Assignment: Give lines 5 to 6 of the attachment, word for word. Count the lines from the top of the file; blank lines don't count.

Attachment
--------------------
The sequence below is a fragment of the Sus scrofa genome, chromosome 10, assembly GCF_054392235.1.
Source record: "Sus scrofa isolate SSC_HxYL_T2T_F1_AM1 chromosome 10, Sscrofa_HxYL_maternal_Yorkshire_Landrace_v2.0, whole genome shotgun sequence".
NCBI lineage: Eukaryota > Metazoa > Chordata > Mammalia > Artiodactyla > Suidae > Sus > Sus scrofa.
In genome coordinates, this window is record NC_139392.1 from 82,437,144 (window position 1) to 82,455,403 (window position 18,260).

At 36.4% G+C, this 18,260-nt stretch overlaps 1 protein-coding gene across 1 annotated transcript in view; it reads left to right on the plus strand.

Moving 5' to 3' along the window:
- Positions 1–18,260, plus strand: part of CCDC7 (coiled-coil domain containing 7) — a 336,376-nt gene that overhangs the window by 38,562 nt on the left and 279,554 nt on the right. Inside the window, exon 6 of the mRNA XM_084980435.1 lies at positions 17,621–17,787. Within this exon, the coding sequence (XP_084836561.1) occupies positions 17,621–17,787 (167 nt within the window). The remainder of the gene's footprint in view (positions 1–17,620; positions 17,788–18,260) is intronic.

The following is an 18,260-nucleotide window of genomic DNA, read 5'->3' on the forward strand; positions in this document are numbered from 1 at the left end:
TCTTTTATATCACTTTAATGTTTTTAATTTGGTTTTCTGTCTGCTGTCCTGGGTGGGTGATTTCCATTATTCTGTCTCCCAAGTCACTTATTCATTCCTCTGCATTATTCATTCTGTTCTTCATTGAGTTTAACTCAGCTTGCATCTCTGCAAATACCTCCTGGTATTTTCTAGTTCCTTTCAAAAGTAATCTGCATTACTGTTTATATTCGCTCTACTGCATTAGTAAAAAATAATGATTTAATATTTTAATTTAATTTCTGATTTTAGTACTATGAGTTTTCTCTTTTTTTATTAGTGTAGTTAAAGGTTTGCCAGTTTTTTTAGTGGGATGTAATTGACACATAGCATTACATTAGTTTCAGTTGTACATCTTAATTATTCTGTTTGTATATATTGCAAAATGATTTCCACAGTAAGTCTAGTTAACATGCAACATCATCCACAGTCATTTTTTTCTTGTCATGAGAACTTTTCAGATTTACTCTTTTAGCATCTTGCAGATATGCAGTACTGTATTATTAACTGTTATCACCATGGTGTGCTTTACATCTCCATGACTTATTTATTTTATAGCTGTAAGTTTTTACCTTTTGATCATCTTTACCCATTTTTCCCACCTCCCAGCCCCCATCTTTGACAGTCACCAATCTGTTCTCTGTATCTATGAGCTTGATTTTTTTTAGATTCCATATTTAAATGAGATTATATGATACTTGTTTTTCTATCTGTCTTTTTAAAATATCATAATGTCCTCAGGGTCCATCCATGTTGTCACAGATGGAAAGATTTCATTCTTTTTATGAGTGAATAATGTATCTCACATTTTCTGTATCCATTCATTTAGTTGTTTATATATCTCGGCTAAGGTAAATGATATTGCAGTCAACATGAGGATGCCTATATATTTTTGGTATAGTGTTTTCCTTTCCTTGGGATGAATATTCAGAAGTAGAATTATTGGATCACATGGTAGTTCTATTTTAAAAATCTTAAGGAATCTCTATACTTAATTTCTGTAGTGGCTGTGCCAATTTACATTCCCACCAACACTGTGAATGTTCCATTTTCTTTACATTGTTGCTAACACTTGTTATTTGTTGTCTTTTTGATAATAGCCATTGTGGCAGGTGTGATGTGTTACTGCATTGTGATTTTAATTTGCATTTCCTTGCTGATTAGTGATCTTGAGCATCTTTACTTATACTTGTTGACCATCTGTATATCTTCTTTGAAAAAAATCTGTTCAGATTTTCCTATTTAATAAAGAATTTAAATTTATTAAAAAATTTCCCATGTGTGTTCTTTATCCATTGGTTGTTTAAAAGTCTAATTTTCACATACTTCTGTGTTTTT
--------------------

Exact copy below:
At 36.4% G+C, this 18,260-nt stretch overlaps 1 protein-coding gene across 1 annotated transcript in view; it reads left to right on the plus strand.

Moving 5' to 3' along the window: